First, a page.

Forgiveness, Part 5

Do I have to tell the person who hurt me that I have forgiven him?  I don’t ever want to see or talk to that person again. He’s scary, and although I’ve forgiven him, I want nothing more to do with him.

This is a “that depends” kind of question, and there is more than one answer.

Sometimes, the person we need to forgive is already dead. Perhaps it was an abusive or extremely critical parent that you have finally been able to forgive; however, that person is already gone, so there is no need to confront.

In some cases, your process of forgiving someone else is just between you and God. If you are convinced that telling a person you have forgiven him will do nothing but bring more pain down on you, then no, I don’t think you need to face that person.  Forgiveness, you’ll remember, is simply giving up your right to demand justice.  It does not require you to continue to be hurt by someone who is unrepentant and feels he has done nothing wrong. You can forgive from a safe distance.

I know of a situation in which the offended person did face her tormenter.  She told that person that she had come to a place of forgiving her, and wanted her to know that she held no malice. The guilty person, however, laughed until the tears flowed. “YOU have forgiven ME?”  she asked. “Oh, that’s rich. That’s really funny. I never did anything to you that you didn’t deserve. If  you hadn’t been such a twerp (yes, that’s the word she used)  you wouldn’t have gotten any trouble from me!”

Often, people who hurt us feel it was their right; in fact, they feel it was necessary. They believe they were justified in their words and actions, and have never felt a moment’s regret for anything. There’s not much future in trying to reconcile with that kind of attitude, and you’re probably far better off just to walk the path of forgiveness and keep it between you and God rather than to stir up another opportunity for the offender.

This is difficult if it’s someone you have to see often, such as a family member who lives nearby.  With time and patience, though, it can be done. I tell my clients that they don’t have to shut the person out of their lives, although the desire to do so may be strong. But clear boundaries can be established, and should be. When something starts between you, you can simply excuse yourself and refuse to participate.  You don’t have to attend every fight you’re invited to.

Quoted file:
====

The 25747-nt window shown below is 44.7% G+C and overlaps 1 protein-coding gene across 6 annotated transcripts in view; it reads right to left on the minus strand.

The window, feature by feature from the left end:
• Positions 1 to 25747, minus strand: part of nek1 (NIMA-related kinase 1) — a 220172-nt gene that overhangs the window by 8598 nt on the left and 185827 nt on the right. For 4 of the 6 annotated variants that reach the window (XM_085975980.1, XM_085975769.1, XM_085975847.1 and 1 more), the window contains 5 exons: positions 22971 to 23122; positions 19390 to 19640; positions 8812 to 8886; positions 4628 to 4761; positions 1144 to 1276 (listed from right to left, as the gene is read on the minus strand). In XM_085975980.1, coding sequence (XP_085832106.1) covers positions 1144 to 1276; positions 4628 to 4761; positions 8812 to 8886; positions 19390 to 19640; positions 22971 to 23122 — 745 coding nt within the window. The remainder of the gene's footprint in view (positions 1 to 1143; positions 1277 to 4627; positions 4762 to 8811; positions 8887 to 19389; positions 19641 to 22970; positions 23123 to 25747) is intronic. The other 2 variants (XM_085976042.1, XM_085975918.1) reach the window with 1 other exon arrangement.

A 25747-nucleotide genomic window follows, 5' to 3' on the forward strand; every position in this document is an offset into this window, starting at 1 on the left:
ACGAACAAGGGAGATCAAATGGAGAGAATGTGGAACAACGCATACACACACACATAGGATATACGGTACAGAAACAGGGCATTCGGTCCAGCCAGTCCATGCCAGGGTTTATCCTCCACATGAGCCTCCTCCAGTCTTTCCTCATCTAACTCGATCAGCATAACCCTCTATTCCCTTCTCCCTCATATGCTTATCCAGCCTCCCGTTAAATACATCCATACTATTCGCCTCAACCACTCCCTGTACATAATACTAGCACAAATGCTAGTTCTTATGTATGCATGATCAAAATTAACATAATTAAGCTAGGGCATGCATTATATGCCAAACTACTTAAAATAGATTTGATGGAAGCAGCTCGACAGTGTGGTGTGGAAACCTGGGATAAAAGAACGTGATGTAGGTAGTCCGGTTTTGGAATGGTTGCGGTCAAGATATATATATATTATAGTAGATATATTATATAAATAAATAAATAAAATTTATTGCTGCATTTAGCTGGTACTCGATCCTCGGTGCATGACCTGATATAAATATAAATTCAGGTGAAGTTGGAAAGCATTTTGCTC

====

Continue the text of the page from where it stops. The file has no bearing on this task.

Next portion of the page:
If you have an overwhelmingly interfering parent, in-law, or sibling, you must draw strong boundaries and then be willing and able to enforce them.  If you don’t, the person will continue to be a thorn in your flesh. It is possible to calmly state that you do not choose to continue the conversation, and to walk away or hang up the phone.

If you do desire to continue a relationship with the person you are forgiving,  then you must be prepared to have to choose over and over to forgive and let go.  I think you probably should tell the person that you have forgiven her for past hurts.  If she is a reasonable person, such a statement can lead to a conversation that will reveal hurt on both sides, and can be restorative.

We are called, as followers of Christ, to reconciliation and restoration. We are to love others as we love ourselves, and we all do love ourselves.  Impossible to reconcile or restore?  The person is so toxic that you simply can’t allow him back into your life? Yes, that can be the case, but forgiving removes the poison from your heart and soul and makes it possible for you to have contact with him without being tied up in knots.

The person is unrepentant, won’t admit she’s ever done anything wrong? Fine. Forgive anyway, keep it between you and God, and get on with your life.

The most satisfying thing, of course, is when an offender comes to you seeking forgiveness and you are able to offer it freely.  That’s the ideal.  In my experience, it doesn’t happen that way very often, When it does, you need to treasure it and  be thankful, and enjoy an renewed relationship with someone who cares enough to take the first step toward restoration.

As I said at the beginning, this is not a question for which one answer fits all. Seek wisdom from God, but forgtive in your heart no matter what.

Next week, what forgiveness is not.

10 thoughts on “Forgiveness, Part 5

  1. Thank you. It is reassuring to know I am not alone in my point of view. Setting boundaries makes perfect sense. My pastor preached on this topic on Sunday from the life of Joseph. I noticed all the positives, but also noticed what was not said. Joseph said he would speak kindly, and pdrovide for their needs. He did not invite them to live next door. Thank you for all the time you take in preparing these topics for your readers.


  2. willhartbrown

    This was very well written. My fiance, who has experienced much, would truly appreciate this. I appreciate it as well! Thanks for the wisdom.


  3. I believe we must forgive but uf they refuse to repent then walk away. The relationship is not important to them so it is not important to me. If they do not repent nd you go back the abuse will only get worse. I hav a lot of experiance in this area.


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